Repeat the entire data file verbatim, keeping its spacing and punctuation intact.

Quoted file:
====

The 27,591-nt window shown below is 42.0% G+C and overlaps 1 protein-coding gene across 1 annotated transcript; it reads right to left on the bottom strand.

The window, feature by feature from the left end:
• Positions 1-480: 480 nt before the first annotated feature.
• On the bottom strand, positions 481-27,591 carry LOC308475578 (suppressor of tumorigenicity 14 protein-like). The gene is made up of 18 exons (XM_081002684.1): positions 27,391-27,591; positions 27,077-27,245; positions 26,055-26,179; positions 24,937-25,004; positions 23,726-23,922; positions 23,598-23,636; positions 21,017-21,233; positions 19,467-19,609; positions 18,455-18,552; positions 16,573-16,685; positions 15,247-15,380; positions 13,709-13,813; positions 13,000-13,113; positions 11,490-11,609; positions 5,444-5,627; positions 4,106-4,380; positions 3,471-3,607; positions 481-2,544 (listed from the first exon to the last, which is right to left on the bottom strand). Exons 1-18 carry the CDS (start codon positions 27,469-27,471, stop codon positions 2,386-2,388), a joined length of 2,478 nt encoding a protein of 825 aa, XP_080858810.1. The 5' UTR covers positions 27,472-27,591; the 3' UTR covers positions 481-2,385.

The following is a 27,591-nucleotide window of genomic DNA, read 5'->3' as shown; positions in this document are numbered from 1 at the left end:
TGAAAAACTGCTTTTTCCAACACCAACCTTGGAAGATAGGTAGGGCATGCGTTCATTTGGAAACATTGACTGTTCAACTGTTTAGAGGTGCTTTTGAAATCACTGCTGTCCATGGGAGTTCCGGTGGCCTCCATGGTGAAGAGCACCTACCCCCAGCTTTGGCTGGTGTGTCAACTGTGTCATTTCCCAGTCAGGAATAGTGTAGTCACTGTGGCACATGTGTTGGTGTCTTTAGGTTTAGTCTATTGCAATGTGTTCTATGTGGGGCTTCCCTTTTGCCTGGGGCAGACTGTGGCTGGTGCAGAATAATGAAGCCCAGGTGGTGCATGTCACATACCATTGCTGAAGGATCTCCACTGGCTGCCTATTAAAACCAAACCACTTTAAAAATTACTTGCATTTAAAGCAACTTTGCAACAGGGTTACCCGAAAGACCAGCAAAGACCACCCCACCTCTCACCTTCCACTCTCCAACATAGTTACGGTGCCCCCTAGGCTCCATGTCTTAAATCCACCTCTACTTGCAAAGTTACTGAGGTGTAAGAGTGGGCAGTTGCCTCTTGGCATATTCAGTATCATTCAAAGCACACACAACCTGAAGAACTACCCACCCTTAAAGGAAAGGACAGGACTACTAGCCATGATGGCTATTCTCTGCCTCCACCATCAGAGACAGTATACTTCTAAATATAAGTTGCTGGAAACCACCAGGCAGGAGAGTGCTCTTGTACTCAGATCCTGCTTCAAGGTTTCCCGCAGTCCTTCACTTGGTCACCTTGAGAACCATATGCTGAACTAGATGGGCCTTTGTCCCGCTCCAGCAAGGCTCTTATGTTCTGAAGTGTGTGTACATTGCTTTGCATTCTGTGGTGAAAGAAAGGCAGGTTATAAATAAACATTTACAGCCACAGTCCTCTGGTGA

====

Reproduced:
The 27,591-nt window shown below is 42.0% G+C and overlaps 1 protein-coding gene across 1 annotated transcript; it reads right to left on the bottom strand.

The window, feature by feature from the left end:
• Positions 1-480: 480 nt before the first annotated feature.
• On the bottom strand, positions 481-27,591 carry LOC308475578 (suppressor of tumorigenicity 14 protein-like). The gene is made up of 18 exons (XM_081002684.1): positions 27,391-27,591; positions 27,077-27,245; positions 26,055-26,179; positions 24,937-25,004; positions 23,726-23,922; positions 23,598-23,636; positions 21,017-21,233; positions 19,467-19,609; positions 18,455-18,552; positions 16,573-16,685; positions 15,247-15,380; positions 13,709-13,813; positions 13,000-13,113; positions 11,490-11,609; positions 5,444-5,627; positions 4,106-4,380; positions 3,471-3,607; positions 481-2,544 (listed from the first exon to the last, which is right to left on the bottom strand). Exons 1-18 carry the CDS (start codon positions 27,469-27,471, stop codon positions 2,386-2,388), a joined length of 2,478 nt encoding a protein of 825 aa, XP_080858810.1. The 5' UTR covers positions 27,472-27,591; the 3' UTR covers positions 481-2,385.

The following is a 27,591-nucleotide window of genomic DNA, read 5'->3' as shown; positions in this document are numbered from 1 at the left end:
TGAAAAACTGCTTTTTCCAACACCAACCTTGGAAGATAGGTAGGGCATGCGTTCATTTGGAAACATTGACTGTTCAACTGTTTAGAGGTGCTTTTGAAATCACTGCTGTCCATGGGAGTTCCGGTGGCCTCCATGGTGAAGAGCACCTACCCCCAGCTTTGGCTGGTGTGTCAACTGTGTCATTTCCCAGTCAGGAATAGTGTAGTCACTGTGGCACATGTGTTGGTGTCTTTAGGTTTAGTCTATTGCAATGTGTTCTATGTGGGGCTTCCCTTTTGCCTGGGGCAGACTGTGGCTGGTGCAGAATAATGAAGCCCAGGTGGTGCATGTCACATACCATTGCTGAAGGATCTCCACTGGCTGCCTATTAAAACCAAACCACTTTAAAAATTACTTGCATTTAAAGCAACTTTGCAACAGGGTTACCCGAAAGACCAGCAAAGACCACCCCACCTCTCACCTTCCACTCTCCAACATAGTTACGGTGCCCCCTAGGCTCCATGTCTTAAATCCACCTCTACTTGCAAAGTTACTGAGGTGTAAGAGTGGGCAGTTGCCTCTTGGCATATTCAGTATCATTCAAAGCACACACAACCTGAAGAACTACCCACCCTTAAAGGAAAGGACAGGACTACTAGCCATGATGGCTATTCTCTGCCTCCACCATCAGAGACAGTATACTTCTAAATATAAGTTGCTGGAAACCACCAGGCAGGAGAGTGCTCTTGTACTCAGATCCTGCTTCAAGGTTTCCCGCAGTCCTTCACTTGGTCACCTTGAGAACCATATGCTGAACTAGATGGGCCTTTGTCCCGCTCCAGCAAGGCTCTTATGTTCTGAAGTGTGTGTACATTGCTTTGCATTCTGTGGTGAAAGAAAGGCAGGTTATAAATAAACATTTACAGCCACAGTCCTCTGGTGA